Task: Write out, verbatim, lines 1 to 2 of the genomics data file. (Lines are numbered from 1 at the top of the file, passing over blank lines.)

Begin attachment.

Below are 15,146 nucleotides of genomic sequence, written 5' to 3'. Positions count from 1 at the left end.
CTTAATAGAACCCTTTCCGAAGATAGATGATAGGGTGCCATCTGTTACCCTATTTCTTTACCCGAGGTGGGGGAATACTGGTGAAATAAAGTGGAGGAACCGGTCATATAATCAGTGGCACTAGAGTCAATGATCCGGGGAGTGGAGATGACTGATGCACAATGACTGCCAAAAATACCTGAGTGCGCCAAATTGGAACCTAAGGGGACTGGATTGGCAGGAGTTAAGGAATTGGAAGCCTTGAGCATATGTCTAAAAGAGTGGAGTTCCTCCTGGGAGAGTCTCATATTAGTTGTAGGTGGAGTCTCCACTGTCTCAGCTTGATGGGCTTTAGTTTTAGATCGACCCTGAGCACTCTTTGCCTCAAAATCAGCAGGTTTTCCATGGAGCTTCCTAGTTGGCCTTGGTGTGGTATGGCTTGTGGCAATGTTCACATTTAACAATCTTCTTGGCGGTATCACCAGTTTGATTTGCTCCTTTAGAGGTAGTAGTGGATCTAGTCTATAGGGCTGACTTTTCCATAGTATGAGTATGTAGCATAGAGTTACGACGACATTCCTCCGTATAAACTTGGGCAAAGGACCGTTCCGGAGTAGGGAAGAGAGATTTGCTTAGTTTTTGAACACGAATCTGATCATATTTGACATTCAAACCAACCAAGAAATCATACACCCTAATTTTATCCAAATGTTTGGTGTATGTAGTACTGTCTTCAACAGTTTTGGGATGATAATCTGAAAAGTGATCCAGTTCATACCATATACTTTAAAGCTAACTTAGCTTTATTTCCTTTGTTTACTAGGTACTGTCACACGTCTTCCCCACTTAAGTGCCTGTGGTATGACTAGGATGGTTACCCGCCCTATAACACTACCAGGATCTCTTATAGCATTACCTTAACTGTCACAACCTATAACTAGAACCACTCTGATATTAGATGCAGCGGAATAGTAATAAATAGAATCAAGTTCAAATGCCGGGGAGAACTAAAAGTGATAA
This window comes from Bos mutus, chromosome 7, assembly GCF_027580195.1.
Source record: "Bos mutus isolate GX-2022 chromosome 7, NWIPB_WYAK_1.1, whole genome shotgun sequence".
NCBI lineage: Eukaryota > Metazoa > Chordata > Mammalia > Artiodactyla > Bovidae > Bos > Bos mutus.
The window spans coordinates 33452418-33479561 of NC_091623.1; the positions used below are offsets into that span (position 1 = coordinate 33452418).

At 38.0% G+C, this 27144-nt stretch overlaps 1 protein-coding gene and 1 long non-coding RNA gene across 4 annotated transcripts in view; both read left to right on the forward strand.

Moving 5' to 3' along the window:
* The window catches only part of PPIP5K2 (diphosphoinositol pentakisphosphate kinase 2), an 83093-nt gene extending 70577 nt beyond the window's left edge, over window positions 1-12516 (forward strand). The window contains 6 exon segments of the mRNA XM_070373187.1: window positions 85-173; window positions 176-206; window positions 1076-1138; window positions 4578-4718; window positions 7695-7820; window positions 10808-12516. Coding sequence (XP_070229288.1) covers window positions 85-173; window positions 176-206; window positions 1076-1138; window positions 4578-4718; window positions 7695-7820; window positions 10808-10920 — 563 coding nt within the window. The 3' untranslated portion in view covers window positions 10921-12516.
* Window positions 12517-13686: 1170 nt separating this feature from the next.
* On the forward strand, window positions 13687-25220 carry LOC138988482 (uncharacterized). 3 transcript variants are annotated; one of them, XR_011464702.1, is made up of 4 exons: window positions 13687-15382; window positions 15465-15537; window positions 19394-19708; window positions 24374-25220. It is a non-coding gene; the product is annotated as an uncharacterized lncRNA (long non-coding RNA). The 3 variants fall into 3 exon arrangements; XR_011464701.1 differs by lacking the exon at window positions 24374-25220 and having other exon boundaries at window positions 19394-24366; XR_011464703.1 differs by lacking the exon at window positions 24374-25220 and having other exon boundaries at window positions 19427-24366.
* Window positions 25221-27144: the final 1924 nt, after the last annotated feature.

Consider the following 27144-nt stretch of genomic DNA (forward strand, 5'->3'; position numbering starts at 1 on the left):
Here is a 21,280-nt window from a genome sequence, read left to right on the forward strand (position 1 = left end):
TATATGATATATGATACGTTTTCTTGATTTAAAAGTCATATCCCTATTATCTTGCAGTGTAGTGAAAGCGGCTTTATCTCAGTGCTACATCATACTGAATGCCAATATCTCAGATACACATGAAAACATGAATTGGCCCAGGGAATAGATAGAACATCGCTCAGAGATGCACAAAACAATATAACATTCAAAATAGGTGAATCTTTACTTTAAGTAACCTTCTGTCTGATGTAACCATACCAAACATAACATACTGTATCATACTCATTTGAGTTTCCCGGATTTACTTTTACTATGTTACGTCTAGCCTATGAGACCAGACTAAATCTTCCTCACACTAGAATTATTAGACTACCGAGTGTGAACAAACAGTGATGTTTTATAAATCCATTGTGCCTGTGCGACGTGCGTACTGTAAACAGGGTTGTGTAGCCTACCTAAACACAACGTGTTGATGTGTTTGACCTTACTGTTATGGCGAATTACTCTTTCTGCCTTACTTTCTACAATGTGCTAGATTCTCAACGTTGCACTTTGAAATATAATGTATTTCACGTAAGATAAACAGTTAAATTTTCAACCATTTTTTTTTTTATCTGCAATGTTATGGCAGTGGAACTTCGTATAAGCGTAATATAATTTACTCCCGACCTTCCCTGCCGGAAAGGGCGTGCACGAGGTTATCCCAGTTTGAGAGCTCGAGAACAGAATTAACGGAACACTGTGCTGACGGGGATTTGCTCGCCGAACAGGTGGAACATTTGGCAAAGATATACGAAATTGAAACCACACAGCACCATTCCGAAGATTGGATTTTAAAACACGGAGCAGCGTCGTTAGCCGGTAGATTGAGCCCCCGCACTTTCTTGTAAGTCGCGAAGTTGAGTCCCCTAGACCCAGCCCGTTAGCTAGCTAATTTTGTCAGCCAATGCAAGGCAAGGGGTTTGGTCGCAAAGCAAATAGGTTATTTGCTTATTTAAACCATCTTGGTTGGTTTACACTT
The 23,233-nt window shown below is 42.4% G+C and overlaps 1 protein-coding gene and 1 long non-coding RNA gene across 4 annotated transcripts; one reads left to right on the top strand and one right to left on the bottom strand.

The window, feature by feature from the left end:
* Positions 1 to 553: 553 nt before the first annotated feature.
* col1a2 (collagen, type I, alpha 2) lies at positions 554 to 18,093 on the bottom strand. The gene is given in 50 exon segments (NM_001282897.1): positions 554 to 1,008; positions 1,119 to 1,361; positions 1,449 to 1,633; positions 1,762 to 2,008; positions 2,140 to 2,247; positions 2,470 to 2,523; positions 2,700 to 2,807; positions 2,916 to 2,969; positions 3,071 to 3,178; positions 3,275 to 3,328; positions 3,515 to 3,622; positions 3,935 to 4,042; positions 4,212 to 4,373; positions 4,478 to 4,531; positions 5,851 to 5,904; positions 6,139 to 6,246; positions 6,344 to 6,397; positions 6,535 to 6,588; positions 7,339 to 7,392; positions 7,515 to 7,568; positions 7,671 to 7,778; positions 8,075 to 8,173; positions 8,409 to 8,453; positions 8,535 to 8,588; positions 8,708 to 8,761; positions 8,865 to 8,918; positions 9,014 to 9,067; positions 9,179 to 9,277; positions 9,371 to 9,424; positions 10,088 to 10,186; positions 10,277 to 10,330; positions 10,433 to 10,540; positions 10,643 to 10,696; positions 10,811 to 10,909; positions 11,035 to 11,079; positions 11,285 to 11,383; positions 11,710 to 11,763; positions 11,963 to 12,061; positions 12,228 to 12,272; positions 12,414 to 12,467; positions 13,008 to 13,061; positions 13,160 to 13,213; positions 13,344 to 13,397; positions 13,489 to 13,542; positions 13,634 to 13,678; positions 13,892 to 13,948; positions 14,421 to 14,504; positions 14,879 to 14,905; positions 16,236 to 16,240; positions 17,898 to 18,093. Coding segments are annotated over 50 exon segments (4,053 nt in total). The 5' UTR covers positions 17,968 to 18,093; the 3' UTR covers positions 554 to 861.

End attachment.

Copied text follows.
Below are 15,146 nucleotides of genomic sequence, written 5' to 3'. Positions count from 1 at the left end.
CTTAATAGAACCCTTTCCGAAGATAGATGATAGGGTGCCATCTGTTACCCTATTTCTTTACCCGAGGTGGGGGAATACTGGTGAAATAAAGTGGAGGAACCGGTCATATAATCAGTGGCACTAGAGTCAATGATCCGGGGAGTGGAGATGACTGATGCACAATGACTGCCAAAAATACCTGAGTGCGCCAAATTGGAACCTAAGGGGACTGGATTGGCAGGAGTTAAGGAATTGGAAGCCTTGAGCATATGTCTAAAAGAGTGGAGTTCCTCCTGGGAGAGTCTCATATTAGTTGTAGGTGGAGTCTCCACTGTCTCAGCTTGATGGGCTTTAGTTTTAGATCGACCCTGAGCACTCTTTGCCTCAAAATCAGCAGGTTTTCCATGGAGCTTCCTAGTTGGCCTTGGTGTGGTATGGCTTGTGGCAATGTTCACATTTAACAATCTTCTTGGCGGTATCACCAGTTTGATTTGCTCCTTTAGAGGTAGTAGTGGATCTAGTCTATAGGGCTGACTTTTCCATAGTATGAGTATGTAGCATAGAGTTACGACGACATTCCTCCGTATAAACTTGGGCAAAGGACCGTTCCGGAGTAGGGAAGAGAGATTTGCTTAGTTTTTGAACACGAATCTGATCATATTTGACATTCAAACCAACCAAGAAATCATACACCCTAATTTTATCCAAATGTTTGGTGTATGTAGTACTGTCTTCAACAGTTTTGGGATGATAATCTGAAAAGTGATCCAGTTCATACCATATACTTTAAAGCTAACTTAGCTTTATTTCCTTTGTTTACTAGGTACTGTCACACGTCTTCCCCACTTAAGTGCCTGTGGTATGACTAGGATGGTTACCCGCCCTATAACACTACCAGGATCTCTTATAGCATTACCTTAACTGTCACAACCTATAACTAGAACCACTCTGATATTAGATGCAGCGGAATAGTAATAAATAGAATCAAGTTCAAATGCCGGGGAGAACTAAAAGTGATAA